My granddad is in his 90s, but he won’t quit driving

The Yomiuri ShimbunDear Troubleshooter:

I’m a female university student in my 20s. I want my grandfather in his mid-90s to quit driving, but he won’t listen to me.

He has caused several traffic accidents while driving since he got older. He once told us he “would not drive again.” However, he suddenly said recently, “I want to drive a car,” and purchased a secondhand luxurious imported car without discussing the matter with any of us.

As family members, we were all greatly upset by this and tried to persuade him to stop driving. But he just said, “I’m good at driving.”

My grandfather and father have constantly argued over the matter. Their relationship has really deteriorated. Recently, both of them use me as a mediator, with my grandfather saying to me, “Tell your father not to bother me,” and my father saying, “Ask him, if he causes an accident, who he thinks will handle it.”

I am sick and tired of being caught in the middle.

Honestly, I want to allow my grandfather to do what he wants to do. However, I’m still concerned about his driving as his physical capabilities have obviously declined. How can I persuade my overly self-confident grandfather to quit driving?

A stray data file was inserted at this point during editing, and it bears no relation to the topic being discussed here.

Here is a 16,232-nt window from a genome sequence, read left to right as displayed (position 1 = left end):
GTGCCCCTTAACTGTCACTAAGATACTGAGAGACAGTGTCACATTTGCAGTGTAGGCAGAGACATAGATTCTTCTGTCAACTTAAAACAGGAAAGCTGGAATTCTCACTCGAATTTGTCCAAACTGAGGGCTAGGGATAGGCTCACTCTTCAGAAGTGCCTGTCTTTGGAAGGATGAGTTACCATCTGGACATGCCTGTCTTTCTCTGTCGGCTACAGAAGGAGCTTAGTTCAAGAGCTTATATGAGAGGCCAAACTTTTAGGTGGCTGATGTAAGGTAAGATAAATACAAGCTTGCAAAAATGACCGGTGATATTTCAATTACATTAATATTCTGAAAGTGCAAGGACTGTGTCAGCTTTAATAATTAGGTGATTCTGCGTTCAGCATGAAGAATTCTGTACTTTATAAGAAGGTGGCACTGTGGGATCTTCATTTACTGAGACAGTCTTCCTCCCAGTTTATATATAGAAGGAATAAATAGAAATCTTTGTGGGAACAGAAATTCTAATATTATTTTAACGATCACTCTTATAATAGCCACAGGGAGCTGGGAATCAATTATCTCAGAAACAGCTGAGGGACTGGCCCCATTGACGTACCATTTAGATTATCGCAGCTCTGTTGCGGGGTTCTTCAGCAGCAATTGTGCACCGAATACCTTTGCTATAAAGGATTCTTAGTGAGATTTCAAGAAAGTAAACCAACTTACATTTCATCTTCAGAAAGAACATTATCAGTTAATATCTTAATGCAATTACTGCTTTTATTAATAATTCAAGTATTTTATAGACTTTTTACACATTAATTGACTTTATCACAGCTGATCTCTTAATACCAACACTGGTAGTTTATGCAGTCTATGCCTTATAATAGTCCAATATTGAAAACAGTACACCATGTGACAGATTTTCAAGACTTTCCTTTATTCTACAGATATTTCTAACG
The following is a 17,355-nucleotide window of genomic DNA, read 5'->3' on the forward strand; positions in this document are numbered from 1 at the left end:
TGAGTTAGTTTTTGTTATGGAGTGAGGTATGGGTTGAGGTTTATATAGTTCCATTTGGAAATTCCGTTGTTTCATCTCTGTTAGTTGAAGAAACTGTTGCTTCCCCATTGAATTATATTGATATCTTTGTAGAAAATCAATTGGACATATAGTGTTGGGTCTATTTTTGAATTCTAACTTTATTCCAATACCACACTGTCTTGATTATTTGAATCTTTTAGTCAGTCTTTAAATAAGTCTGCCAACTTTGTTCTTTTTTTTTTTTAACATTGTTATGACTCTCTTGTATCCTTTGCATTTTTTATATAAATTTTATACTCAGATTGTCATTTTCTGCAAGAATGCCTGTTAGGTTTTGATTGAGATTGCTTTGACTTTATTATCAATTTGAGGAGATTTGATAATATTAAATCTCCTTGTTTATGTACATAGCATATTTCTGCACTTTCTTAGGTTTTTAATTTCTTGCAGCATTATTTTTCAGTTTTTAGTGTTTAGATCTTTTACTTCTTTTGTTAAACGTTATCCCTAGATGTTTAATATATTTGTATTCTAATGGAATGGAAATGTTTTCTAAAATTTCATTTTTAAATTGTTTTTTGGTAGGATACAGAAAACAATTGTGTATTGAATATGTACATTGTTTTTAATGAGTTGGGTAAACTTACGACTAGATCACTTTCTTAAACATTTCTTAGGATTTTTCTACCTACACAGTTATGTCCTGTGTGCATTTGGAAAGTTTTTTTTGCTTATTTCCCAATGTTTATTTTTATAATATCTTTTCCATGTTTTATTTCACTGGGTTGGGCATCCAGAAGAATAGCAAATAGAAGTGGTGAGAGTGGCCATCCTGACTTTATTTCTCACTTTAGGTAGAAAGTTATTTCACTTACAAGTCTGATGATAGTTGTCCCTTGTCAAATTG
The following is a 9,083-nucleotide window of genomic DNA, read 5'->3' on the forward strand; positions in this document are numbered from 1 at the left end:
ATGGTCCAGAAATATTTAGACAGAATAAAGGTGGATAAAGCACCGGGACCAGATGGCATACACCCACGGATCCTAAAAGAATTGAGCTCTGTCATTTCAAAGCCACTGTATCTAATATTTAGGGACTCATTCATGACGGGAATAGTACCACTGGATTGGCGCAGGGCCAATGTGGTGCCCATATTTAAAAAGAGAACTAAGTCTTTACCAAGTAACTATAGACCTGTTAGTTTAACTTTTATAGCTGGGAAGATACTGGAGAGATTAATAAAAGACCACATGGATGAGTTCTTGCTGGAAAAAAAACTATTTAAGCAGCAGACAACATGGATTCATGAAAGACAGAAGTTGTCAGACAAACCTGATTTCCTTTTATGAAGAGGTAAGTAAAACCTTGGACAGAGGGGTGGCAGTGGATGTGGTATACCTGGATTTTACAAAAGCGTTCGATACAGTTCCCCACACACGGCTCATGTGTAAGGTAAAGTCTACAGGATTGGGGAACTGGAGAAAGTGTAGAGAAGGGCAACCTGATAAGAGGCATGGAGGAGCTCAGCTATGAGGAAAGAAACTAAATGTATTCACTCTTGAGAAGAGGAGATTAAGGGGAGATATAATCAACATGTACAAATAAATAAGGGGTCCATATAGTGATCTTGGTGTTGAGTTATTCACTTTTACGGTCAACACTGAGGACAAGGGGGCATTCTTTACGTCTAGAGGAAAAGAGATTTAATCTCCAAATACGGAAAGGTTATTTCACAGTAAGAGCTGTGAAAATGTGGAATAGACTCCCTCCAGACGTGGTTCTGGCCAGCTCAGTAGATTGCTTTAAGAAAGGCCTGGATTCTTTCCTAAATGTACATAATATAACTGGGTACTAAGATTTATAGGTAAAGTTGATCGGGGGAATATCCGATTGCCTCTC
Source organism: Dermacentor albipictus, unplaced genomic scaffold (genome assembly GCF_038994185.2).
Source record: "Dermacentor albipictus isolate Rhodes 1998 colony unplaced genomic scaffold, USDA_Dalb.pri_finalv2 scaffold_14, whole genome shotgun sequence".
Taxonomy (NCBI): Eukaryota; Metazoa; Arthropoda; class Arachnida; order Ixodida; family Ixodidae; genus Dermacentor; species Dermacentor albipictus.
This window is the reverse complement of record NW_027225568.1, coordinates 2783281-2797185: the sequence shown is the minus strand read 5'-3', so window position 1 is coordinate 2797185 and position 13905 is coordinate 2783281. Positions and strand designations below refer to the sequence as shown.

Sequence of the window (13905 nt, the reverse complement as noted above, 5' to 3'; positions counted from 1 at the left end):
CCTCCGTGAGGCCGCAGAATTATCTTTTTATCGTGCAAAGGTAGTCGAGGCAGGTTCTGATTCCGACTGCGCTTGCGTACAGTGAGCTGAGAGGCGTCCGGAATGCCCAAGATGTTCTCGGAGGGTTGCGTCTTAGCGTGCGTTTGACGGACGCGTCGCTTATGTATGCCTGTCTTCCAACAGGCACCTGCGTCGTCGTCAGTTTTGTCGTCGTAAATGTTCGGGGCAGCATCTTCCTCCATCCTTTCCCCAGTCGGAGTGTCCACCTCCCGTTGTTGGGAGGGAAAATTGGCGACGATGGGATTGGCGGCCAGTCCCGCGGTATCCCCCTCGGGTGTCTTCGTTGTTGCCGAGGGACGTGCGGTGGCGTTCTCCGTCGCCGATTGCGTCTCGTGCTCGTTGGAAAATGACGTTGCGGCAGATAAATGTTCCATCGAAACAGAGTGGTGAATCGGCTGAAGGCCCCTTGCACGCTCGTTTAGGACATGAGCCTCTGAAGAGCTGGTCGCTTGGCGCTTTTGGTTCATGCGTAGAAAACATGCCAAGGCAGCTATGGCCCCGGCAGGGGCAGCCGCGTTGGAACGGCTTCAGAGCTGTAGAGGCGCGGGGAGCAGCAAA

K, Tokyo

Dear Ms. K:

When I read your letter, I thought your grandfather’s driving may entail some considerable danger. As he isn’t aware of it himself, it will be very difficult for other people to stop him driving.

I want to highlight the issue of your grandfather and father using you to communicate between them.

This means you get caught between them, but it also offers a clue to solve the problem.

Your father’s sound argument results in a hardening of your grandfather’s heart.

So, I recommend you use your own words in conveying your father’s comments to your grandfather. Start with “My father praises your driving skills” to please him, then, “but you caused accidents before, so he’s concerned about you. He doesn’t want your driving history to be seriously affected,” and “We all feel that way.” You should say this softly. You could continue, like, “Granddad, you are more suited to sit in the rear seat of such a luxurious car, aren’t you? So why not let dad drive it from now on? He’s the right person to be your chauffeur.”

By flattering him and playing to his pride, you may be able to persuade him to quit driving.

This strategy should work well as it will be used by his beloved granddaughter. Good luck!

Soichiro Nomura, psychiatrist

(from April 24, 2015, issue)Speech

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